- love our enemies (remember, love is defined in the NT by the example of Jesus dying for his friends and enemies)
- be willing to suffer unjustly at our enemies’ hands, even when we have the power to crush them
- do good to our enemies
- bless our enemies instead of curse them
- pray for our enemies
- forgive our enemies and ask God to forgive them
- turn the other cheek when struck
- humbly serve our enemies even when we know they’re about to take our lives
- respond gently when interrogated by enemies
- consider our sins to be worse than those of our enemies
- treat enemies as we’d like them to treat us
- give to our enemies without expecting anything in return
- give food and water to our enemies when they are hungry or thirsty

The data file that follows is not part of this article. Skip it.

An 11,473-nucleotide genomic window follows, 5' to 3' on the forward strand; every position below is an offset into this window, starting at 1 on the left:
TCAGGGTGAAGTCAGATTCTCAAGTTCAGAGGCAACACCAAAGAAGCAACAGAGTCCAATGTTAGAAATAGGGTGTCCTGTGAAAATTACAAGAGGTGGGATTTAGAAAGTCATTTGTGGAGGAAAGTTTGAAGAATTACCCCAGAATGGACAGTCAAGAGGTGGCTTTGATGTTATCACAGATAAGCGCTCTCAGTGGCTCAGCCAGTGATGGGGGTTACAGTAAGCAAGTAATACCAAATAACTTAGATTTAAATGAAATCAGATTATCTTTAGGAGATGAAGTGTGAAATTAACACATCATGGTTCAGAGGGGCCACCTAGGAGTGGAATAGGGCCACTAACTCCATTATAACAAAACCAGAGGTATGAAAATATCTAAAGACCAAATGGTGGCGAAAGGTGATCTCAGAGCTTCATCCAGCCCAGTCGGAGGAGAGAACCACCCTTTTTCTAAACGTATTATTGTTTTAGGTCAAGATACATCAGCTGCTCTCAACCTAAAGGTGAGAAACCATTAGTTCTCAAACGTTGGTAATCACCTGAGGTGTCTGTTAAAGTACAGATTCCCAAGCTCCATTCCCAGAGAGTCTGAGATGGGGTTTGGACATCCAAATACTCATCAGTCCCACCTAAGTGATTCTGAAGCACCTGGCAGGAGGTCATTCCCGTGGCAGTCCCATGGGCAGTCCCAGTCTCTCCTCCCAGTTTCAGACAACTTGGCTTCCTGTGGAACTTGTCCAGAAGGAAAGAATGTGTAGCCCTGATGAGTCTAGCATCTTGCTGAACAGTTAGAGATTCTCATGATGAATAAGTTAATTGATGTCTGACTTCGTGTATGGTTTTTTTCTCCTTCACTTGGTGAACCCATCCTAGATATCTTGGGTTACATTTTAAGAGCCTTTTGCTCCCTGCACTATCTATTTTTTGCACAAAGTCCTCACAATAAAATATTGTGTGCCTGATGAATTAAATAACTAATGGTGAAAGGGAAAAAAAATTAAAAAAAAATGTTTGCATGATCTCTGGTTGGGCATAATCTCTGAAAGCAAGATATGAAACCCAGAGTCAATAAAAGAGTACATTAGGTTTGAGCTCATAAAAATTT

- don’t resist evil with forceful retaliation
- don’t fight with the weapons of this world
- don’t fight against flesh and blood people but rather the forces and ideas that compel them
- never return evil with evil but always with good
- never take vengeance against our enemies, leaving justice and wrath to God
I do not assume that the applications are obvious(!), but I do assume that whatever these verses say not to do, we are not to do. Whatever they say to do, we are to do. If they don’t offer an exception clause, we are not to create one.
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The items on the above list were taken straight from the following Scriptures: Matthew 5.38-48; 7.1-3; Luke 6.26-36; 11.4; 23.34; John 13.1-17; Romans 5.6-10; 12.12-21; 2 Corinthians 10.3-5; Ephesians 6.10-16; 1 Thessalonians 5.15; 1 Timothy 1.15-16; 1 Peter 2.18-23; 3.9, 15-16; 1 John 3.16.
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NOTE: In light of my 30th birthday and in honor of the guys who have all the fun, I’ll be offering thirty reflections in thirty days starting December 19th. Today’s post is #17 (see the so-far list here). The only rule is that I have 250 words to make my point. After that just stop reading. Thanks for making my blog part of your internet experience.